To call Santa Sangre Alejandro Jodorowsky’s most commercial and conventionally plotted film may well be to understate its extraordinary power. It contains a near-indescribable mixture of elements that vie between graphic horror and bodily mutilation, hallucination, surrealism, tormented sexuality and quiet tenderness. Purportedly inspired by a meeting between Jodorowsky and a redeemed Mexican serial killer who wanted Jodorowsky to make a film of his life story, it arrives seeming like a collision between a remake of Psycho (1960) as conducted by Luis Buñuel and a Mardi Gras version of Freaks (1932) being fought over by Federico Fellini and Dario Argento (the film is produced and co-written by Argento’s younger brother Claudio).
Jodorowsky has never been a director known for his subtlety. There are times here when he goes over-the-top with bludgeoning Ken Russell-like phallic symbolism of giant anacondas bursting forth from Axel’s coat, but most of the film’s conceptualisations are striking and outlandish. The mime pairing of Axel and Blanca Guerra is remarkable to watch – how his arms slung through her sleeves take on a sinuous femininity even when they are feeding her breakfast.
There are moments of genuine tenderness in the film – like the scene where Guy Stockwell tattoos young Fenix with a knife, and the lovely mime work of the deaf-mute character Alma (Sabrina Dennison) who spends the entire film in painted white face. One of the most beautiful scenes is the burial of an elephant in the town rubbish tip where it is then torn apart by the starving poor. There are others moments where the film is downright weird – like where Fenix decides to take The Invisible Man (1933) as a personal metaphor and dresses his face in bandages, or how we first see him as the film opens perched naked on the branch of a tree in the midst of an empty room at the asylum.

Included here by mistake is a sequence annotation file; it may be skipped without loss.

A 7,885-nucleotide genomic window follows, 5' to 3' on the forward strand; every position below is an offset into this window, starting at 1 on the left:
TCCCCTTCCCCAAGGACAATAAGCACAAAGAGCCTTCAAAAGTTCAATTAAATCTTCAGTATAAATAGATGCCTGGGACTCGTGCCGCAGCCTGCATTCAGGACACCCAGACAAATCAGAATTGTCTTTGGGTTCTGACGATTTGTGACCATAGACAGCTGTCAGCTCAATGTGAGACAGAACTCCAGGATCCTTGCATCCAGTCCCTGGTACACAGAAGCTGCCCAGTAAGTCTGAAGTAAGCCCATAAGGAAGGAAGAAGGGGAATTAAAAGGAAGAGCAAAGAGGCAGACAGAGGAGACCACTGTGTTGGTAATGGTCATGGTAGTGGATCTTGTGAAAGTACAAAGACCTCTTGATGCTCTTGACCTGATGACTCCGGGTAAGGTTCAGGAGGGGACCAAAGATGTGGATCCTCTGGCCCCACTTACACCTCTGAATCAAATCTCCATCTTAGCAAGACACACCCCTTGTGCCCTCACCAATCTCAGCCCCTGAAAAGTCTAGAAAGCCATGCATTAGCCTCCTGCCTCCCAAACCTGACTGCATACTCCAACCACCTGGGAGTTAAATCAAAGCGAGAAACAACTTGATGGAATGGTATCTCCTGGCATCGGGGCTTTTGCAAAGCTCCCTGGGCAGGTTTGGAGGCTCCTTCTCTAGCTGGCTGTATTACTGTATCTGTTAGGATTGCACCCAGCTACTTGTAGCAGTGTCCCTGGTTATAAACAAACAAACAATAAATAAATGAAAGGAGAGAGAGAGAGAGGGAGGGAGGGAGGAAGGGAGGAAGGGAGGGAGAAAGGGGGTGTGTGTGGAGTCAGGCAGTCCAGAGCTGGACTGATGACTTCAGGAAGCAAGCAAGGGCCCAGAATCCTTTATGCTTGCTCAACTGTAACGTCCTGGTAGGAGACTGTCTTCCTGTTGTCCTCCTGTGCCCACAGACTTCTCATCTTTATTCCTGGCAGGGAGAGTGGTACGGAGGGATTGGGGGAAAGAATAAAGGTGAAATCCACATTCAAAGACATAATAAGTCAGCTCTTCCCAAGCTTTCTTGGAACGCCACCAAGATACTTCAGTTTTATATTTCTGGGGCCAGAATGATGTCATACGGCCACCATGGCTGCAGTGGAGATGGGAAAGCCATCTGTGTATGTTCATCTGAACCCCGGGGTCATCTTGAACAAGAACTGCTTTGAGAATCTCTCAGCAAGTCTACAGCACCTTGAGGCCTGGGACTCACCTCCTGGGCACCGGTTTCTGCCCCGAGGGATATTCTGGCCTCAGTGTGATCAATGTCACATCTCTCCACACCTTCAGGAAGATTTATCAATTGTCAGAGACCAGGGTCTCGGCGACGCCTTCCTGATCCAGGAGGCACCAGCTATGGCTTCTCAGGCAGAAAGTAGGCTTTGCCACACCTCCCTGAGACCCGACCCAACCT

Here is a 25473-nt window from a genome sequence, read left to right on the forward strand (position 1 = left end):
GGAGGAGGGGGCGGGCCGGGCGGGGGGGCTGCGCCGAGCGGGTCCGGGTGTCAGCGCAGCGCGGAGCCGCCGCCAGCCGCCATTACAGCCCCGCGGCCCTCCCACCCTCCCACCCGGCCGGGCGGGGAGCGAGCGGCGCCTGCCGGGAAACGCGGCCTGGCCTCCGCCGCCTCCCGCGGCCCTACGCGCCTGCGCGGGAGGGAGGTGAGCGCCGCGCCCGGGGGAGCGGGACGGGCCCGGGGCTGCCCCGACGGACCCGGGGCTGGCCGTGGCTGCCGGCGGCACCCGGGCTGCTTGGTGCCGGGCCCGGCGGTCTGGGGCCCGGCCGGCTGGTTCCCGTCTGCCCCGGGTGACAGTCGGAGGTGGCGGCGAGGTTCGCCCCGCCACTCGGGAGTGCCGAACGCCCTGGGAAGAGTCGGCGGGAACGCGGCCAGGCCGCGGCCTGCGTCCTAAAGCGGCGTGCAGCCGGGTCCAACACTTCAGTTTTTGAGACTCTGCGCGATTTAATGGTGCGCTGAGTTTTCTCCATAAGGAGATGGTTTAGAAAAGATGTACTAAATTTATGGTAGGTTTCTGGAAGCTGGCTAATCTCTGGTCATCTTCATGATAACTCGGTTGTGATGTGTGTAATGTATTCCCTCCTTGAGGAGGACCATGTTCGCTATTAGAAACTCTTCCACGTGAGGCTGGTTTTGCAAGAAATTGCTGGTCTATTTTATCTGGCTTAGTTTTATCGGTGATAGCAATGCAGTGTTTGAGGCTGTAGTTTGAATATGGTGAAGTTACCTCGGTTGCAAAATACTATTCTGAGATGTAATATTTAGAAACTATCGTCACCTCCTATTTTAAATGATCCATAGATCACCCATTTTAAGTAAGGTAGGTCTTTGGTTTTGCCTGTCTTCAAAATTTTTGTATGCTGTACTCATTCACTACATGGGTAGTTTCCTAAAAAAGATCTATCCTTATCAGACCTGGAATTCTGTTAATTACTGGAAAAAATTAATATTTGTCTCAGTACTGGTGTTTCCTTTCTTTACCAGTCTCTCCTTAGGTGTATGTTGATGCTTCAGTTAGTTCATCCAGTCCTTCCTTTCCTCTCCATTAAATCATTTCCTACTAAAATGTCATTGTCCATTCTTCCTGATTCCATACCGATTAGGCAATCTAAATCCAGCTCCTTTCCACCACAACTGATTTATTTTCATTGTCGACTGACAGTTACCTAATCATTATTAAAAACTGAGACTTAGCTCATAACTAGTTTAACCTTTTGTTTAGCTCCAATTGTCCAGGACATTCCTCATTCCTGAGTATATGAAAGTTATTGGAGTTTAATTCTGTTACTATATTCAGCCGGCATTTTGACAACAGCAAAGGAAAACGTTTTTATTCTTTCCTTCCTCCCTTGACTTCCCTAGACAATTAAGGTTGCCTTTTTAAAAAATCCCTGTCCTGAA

Nobody takes their clothes off but when characters unleash their passions on screen, the film smoulders with sensual energy, particularly when it comes to the carnal paradings of Tattooed Lady Thelma Tixou over a knife-taunting Guy Stockwell, and the fervid pent-up passion that comes in Blanca Guerra’s performance, or Axel’s rendezvous with a hard-liquor drinking female bodybuilder and his hypnotising of a stripper with a glittering knife blade. Startling, weird, funny – one is never sure whether Jodorowsky is pulling one’s leg or getting seriously wrapped up his own pretensions, but the ride is a wildly colourful one while it lasts.
In his previous films, El Topo and The Holy Mountain, Jodorowsky himself played the central characters of the mystic questors. Here he casts his son Axel as the character of Fenix, with his younger son Adan playing Fenix as a child. (Jodorowsky’s other son Ten also turns up as an asylum warder who takes the patients on a visit to a brothel). Axel gives a good performance, despite the stiltedness of the language barrier, he being especially standout in cape and top hat in the memorable scene where he hypnotises the stripper.
After a twenty-four year silence, Alejandro Jodorowsky returned to cinema screens with the surreal autobiographical works The Dance of Reality (2013) and Endless Poetry (2016), as well as the documentary Psychomagic: A Healing Art (2019). Also of interest is Jodorowsky’s Dune (2013), a fascinating documentary about Jodorowsky’s planned production of Frank Herbert’s Dune (1965) that was announced but never got off the ground.